Alexandra Bro, research associate of the Women and Foreign Policy program, contributed to the development of this blog post.
Closing the gender gap in the workforce could add a staggering $28 trillion to the global GDP—yet most countries still have laws that make it harder for women to work than men. Two new interactive reports highlight where these barriers remain, and how removing them could lead to global economic growth.
The “Women’s Workplace Equality Index” is the first-ever global index ranking 189 countries on legal gender equality in the workplace. Australia tops the index with a score of 94.9 out of 100. Canada is ranked second, Mexico fifth, and the United States twentieth. Yemen is ranked last, with a score of 24.2 out of 100. Saudi Arabia is ranked 179th and Pakistan 164th.
Visualizing information from the World Bank’s Women, Business and the Law dataset, the report demonstrates that 104 countries restrict the kinds of jobs women can hold, seventy-five countries restrict women’s property rights, and fifty-nine countries lack any legal protection against sexual harassment in the workplace.
But governments are beginning to understand the costs—and take action. Between 2015 and 2017, over 110 countries and territories carried out more than 180 reforms that improved women’s economic opportunities. The report proposes policy solutions to level the legal playing field for women, and calls on governments to do more to implement existing laws and policies that provide for women’s equality.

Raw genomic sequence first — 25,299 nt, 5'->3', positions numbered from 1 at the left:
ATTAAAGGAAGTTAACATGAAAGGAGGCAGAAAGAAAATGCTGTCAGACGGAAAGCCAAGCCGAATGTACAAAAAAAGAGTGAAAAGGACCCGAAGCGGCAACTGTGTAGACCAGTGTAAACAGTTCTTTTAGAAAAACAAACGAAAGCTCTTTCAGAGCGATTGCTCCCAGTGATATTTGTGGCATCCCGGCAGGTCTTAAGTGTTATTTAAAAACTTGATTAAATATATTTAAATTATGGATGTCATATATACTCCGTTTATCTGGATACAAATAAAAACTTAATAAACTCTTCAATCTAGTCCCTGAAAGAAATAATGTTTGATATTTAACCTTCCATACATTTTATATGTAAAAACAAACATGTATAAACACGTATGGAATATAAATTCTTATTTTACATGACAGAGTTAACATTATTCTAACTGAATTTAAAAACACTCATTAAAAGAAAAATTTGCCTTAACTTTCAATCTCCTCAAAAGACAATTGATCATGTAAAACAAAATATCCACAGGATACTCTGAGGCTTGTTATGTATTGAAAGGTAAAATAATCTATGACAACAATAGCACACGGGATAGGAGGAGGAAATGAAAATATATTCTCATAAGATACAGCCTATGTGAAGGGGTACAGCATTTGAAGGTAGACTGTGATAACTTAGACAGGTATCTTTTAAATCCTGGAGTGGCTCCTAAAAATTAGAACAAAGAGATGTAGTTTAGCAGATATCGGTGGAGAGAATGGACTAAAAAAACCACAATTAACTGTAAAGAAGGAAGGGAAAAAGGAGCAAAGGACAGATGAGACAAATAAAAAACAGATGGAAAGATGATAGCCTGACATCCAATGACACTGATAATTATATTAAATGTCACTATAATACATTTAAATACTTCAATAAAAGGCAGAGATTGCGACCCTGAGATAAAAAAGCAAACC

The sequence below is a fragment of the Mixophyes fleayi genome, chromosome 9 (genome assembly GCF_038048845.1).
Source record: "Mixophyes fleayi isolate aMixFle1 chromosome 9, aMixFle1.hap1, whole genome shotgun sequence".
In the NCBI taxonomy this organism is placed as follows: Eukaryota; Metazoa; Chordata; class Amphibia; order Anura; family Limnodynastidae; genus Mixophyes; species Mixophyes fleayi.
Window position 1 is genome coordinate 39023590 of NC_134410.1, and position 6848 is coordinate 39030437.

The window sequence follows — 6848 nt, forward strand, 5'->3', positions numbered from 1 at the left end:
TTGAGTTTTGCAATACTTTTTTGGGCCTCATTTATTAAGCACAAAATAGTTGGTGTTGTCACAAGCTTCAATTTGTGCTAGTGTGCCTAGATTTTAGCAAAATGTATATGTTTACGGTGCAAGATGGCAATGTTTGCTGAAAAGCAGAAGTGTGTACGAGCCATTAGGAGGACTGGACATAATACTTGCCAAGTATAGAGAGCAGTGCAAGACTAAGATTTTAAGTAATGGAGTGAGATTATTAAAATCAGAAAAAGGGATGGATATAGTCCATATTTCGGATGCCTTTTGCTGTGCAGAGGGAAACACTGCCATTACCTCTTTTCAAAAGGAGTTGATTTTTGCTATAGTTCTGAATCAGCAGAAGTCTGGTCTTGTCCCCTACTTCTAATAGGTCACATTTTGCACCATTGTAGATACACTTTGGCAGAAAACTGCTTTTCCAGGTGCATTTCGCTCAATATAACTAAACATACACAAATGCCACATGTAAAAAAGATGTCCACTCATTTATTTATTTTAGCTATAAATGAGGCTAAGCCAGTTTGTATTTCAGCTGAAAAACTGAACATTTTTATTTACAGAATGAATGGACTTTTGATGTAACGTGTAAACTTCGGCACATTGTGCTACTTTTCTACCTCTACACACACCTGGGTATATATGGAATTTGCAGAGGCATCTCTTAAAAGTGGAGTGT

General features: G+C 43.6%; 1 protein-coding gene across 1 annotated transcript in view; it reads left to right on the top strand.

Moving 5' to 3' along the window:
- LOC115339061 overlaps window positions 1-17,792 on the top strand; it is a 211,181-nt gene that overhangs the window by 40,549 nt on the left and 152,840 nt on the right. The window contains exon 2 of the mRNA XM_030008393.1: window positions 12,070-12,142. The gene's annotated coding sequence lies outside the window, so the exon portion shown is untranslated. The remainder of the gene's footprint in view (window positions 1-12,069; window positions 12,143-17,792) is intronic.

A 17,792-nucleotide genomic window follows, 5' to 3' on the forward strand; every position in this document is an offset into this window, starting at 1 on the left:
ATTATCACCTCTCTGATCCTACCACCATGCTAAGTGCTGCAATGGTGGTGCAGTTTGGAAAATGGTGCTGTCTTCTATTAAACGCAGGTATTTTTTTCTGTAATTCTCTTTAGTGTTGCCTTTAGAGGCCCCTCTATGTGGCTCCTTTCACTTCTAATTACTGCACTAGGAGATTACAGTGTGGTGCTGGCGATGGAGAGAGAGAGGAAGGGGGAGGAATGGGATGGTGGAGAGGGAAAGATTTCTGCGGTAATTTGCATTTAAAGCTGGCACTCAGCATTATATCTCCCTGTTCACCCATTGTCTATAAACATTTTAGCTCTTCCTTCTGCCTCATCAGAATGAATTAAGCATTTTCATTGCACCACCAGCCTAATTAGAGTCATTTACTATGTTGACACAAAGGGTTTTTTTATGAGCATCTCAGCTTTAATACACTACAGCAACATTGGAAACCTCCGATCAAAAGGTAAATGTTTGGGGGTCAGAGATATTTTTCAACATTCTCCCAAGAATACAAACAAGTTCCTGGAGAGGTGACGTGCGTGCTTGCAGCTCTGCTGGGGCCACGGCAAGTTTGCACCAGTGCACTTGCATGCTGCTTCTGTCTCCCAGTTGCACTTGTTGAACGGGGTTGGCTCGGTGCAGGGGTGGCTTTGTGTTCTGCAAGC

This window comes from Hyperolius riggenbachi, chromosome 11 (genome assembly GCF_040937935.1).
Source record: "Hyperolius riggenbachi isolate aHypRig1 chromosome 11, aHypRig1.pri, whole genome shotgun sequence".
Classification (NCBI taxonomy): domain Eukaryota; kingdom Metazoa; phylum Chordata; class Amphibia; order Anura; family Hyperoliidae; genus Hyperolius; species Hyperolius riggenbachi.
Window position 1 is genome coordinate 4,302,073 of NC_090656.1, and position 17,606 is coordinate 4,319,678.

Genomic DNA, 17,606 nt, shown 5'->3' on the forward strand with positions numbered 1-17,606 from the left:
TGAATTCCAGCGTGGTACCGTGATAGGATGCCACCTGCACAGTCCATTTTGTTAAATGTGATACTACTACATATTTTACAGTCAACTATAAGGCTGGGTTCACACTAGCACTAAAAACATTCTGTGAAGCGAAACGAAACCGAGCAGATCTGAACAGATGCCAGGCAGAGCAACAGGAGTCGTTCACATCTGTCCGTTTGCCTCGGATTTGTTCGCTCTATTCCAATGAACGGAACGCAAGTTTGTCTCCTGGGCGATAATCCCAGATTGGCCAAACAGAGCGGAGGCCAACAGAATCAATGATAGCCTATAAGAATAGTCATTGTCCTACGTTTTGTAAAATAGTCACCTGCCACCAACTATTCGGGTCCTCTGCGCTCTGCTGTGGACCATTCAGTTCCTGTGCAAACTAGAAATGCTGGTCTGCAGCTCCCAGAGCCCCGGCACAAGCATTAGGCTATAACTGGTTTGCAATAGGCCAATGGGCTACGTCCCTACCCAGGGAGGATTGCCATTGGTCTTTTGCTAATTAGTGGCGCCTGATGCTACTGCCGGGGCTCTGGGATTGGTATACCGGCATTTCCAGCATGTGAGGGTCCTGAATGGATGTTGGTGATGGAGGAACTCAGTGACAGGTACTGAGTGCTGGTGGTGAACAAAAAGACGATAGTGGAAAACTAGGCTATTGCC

The second report, “Growing Economies Through Gender Parity,” presents data from the McKinsey Global Institute on the relationship between women’s workforce participation and GDP growth in over 100 countries around the world. The report finds that both advanced and developing countries stand to benefit if women participate in the labor force to the same extent as men: The U.S. economy would grow by 19 percent by 2025, China’s by 20 percent, and Mexico’s by 43 percent. The highest potential increase would be in India, at 60 percent. The report features extensive data visualizations, case studies, exclusive interviews with economic leaders, and policy recommendations.
Nations around the world can increase national and global GDP by growing women’s economic participation, but to be equal participants in work, women need to be equal partners in society. Policy responses to incentivize legal reform and enforcement, increase women’s access to capital and financial services, and create an economic-inclusion challenge fund could move the needle on women’s participation in the global economy, unlocking much-needed growth potential.
Explore “Women’s Workplace Equality Index” at cfr.org/LegalEquality. This interactive report is made possible by the generous support of the Bill & Melinda Gates Foundation.
Explore “Growing Economies Through Gender Parity” at cfr.org/women-growth. This interactive report is made possible by the generous support of the William and Flora Hewlett Foundation.